When a utility construction crew encounters water on the job — typically during excavation work — a pump is brought in to move it out. Like any piece of equipment, selecting the right pump requires a good look at jobsite conditions and project requirements. With options from companies like Gorman-Rupp, Subaru, Xylem and Honda, to name a few, the right pump is only a few questions away.
The No. 1 question to answer when deciding on a pump is: What kind of water is being pumped? While all pumps are designed to move water, trash and other debris may pose a problem for some. The best way to select a pump is to know what’s being moved.
According to industry insiders, choosing an incorrect pump can result in poor performance and damage the pump’s components, which is why utility workers select pumps based on the type of water being moved. Some pumps are designed to move thick, muddy water, while others are only capable of handling clear water. Other pumps are capable of moving certain solids like sticks, stones and debris to avoid clogging.
The most popular pump for utility contractors is a centrifugal pump. This pump works well for handling clear, clean water and is typically used while excavating a large hole or long trench. It’s also a dependable and user-friendly pump, which is helpful to avoid mistakes or damage.
If the water may contain significant trash or debris, Meyer points out that a trash or diaphragm pump can fit the bill. Trash pumps are designed to move water that may contain mid- to large-size particles, like stones. Diaphragm pumps tackle the most viscous water, especially muddy water and sludge. These pumps typically operate at a slower rate and can handle sticks, stones, mud, trash and other debris up to 2 in.
Additional considerations to make when purchasing a pump include:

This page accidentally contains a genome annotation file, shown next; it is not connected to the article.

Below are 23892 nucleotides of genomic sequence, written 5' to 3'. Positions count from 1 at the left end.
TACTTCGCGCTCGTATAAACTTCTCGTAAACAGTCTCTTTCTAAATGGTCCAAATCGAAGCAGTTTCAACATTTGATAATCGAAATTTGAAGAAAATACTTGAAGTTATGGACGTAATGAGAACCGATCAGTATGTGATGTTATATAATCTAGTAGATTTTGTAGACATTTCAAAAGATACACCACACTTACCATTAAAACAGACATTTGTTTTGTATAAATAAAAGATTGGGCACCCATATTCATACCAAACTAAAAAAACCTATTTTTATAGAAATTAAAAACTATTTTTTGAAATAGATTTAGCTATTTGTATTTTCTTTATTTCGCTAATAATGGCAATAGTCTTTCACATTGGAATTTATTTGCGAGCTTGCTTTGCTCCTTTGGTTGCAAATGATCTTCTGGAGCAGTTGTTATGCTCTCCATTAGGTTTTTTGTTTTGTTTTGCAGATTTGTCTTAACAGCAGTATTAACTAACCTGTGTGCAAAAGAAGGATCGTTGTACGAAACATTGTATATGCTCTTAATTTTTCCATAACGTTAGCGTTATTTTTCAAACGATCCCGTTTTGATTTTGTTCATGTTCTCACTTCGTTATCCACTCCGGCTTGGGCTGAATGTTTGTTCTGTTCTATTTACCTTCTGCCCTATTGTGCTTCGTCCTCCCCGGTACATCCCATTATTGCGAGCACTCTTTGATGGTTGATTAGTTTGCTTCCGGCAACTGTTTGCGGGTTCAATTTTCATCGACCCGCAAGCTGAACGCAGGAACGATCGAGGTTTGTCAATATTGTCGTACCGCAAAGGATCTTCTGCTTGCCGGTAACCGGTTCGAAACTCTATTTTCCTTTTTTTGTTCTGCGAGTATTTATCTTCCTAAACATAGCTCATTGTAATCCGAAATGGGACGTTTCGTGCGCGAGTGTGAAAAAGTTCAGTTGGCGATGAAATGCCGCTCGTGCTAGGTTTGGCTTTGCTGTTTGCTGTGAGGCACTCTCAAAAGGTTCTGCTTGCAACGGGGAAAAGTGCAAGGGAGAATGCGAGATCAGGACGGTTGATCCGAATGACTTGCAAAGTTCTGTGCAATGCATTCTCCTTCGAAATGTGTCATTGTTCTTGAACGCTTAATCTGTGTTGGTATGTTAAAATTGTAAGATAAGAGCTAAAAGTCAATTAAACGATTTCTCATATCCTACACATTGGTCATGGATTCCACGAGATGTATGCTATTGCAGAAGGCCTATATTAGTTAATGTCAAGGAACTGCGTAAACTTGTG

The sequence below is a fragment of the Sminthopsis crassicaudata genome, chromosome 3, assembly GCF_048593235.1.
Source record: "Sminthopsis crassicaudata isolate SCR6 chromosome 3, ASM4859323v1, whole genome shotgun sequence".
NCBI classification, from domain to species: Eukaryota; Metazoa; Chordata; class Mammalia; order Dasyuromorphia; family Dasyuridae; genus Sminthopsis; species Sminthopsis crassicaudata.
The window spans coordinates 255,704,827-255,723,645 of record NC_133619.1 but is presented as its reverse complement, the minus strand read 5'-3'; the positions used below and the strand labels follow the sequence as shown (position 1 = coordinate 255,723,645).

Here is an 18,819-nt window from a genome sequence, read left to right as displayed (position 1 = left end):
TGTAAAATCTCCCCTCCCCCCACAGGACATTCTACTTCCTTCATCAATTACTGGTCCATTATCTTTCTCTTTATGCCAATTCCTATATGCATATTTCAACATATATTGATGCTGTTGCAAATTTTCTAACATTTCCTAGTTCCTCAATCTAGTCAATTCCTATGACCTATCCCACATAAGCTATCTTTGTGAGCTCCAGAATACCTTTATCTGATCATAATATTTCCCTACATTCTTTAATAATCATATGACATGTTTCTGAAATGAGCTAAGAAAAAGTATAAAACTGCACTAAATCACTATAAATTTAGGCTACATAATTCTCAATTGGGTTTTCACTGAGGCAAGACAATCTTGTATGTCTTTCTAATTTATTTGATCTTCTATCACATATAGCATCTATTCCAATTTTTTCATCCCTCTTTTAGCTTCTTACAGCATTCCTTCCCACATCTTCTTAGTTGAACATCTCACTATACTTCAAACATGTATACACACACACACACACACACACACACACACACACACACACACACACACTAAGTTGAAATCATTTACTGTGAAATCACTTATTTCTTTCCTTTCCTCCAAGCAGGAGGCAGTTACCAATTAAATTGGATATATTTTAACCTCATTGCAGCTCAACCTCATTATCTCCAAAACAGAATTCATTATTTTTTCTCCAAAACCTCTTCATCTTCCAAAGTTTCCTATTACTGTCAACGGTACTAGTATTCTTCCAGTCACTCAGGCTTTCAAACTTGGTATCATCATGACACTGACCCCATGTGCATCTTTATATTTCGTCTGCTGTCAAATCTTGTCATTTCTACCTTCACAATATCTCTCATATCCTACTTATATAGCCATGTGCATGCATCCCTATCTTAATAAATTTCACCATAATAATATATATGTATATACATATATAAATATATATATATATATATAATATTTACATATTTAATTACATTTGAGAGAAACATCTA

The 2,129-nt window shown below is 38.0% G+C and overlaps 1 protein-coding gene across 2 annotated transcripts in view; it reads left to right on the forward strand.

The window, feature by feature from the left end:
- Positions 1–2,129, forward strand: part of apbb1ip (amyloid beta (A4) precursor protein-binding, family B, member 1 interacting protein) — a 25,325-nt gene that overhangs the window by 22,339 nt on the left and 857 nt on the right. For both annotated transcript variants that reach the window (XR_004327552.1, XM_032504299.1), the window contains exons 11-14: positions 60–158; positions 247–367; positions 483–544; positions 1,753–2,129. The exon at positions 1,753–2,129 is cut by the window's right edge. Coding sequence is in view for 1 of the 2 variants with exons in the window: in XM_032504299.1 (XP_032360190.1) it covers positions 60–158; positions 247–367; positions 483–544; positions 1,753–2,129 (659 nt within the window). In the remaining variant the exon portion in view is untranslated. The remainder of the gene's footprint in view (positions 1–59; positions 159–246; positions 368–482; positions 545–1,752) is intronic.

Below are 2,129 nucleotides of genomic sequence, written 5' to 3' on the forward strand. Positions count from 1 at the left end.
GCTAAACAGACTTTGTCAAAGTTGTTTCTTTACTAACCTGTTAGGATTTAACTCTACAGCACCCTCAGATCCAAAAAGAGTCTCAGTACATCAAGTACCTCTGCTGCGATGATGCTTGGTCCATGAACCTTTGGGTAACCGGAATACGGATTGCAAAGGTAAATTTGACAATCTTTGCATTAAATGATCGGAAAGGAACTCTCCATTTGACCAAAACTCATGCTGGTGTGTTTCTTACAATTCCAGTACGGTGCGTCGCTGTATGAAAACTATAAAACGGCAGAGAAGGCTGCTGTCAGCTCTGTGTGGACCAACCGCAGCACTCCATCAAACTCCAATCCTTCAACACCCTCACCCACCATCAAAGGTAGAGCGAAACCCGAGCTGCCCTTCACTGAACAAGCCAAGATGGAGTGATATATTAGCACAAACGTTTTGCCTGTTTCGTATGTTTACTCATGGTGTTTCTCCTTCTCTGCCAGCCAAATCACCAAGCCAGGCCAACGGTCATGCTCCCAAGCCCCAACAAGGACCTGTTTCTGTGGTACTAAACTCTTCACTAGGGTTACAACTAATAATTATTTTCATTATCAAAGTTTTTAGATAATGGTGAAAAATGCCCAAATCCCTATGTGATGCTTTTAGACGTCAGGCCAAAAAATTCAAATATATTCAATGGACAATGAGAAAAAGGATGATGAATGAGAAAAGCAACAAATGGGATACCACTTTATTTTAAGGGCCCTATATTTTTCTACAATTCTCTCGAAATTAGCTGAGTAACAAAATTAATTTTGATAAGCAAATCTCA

- How often would you use the pump?
- Do you have staff capable of using and maintaining the equipment?
- How much water needs to be moved?
- What is the elevation in relation to sea level?
- How far must the water be moved?
- What is the depth of the excavation the crew is working in?
As with any equipment purchase, reliability and durability are important when selecting a pump. Be sure to examine the pump’s engine to ensure the unit has the power, as well as fuel efficiency and emissions requirements needed for the job. One should consider inspecting the pump head components and selecting heavy-duty options like cast-iron impellers and volutes, rather than plastic.
Wear plates are another important component, especially when selecting a trash pump. The wear plate is in place to absorb the impact of debris before it reaches the pump’s impeller —ensuring pump productivity and longer life.
Good after-sale support and warranties are always an important factor in the purchase process. Buying from a dealer who is readily available to help if something is needed reduces stress and downtime. Warranties help protect an equipment investment if the pump fails. For example, Subaru offers a five-year limited warranty that covers both the engine and pump.
What about Rental?
Renting a pump versus purchasing is market driven. Pumps are readily available via rental companies; however, some customers prefer to own them. Renting is a great option to get what you need, when you need it and to only pay for it as needed. Considerations to make when choosing between rental and purchase include:
- How often a pump is needed (and what kind of pump) for their excavation work?
- What is the cost of buying versus the cost of renting long term?
- How long is the project?
- Do the numbers/dollars make sense?
- Are you in a position to do the required maintenance on the pump?
Ready to Work
Before getting to work, pump operators should wear the same PPE that’s expected on a typical jobsite: hard hat, safety glasses, gloves and steel-toe boots. Manufacturers also recommend that crews read the pump’s operator’s manual prior to work.
When getting the pump ready for use, be sure there are no air gaps or leaks in the suction and discharge hoses. As for priming, it is advised that operators add water to the pump housing, start the engine and allow the pump to build up pressure for suction.
This article was written by Pam Kleineke and originally appeared in Utility Contractor, a sister publication to TBM.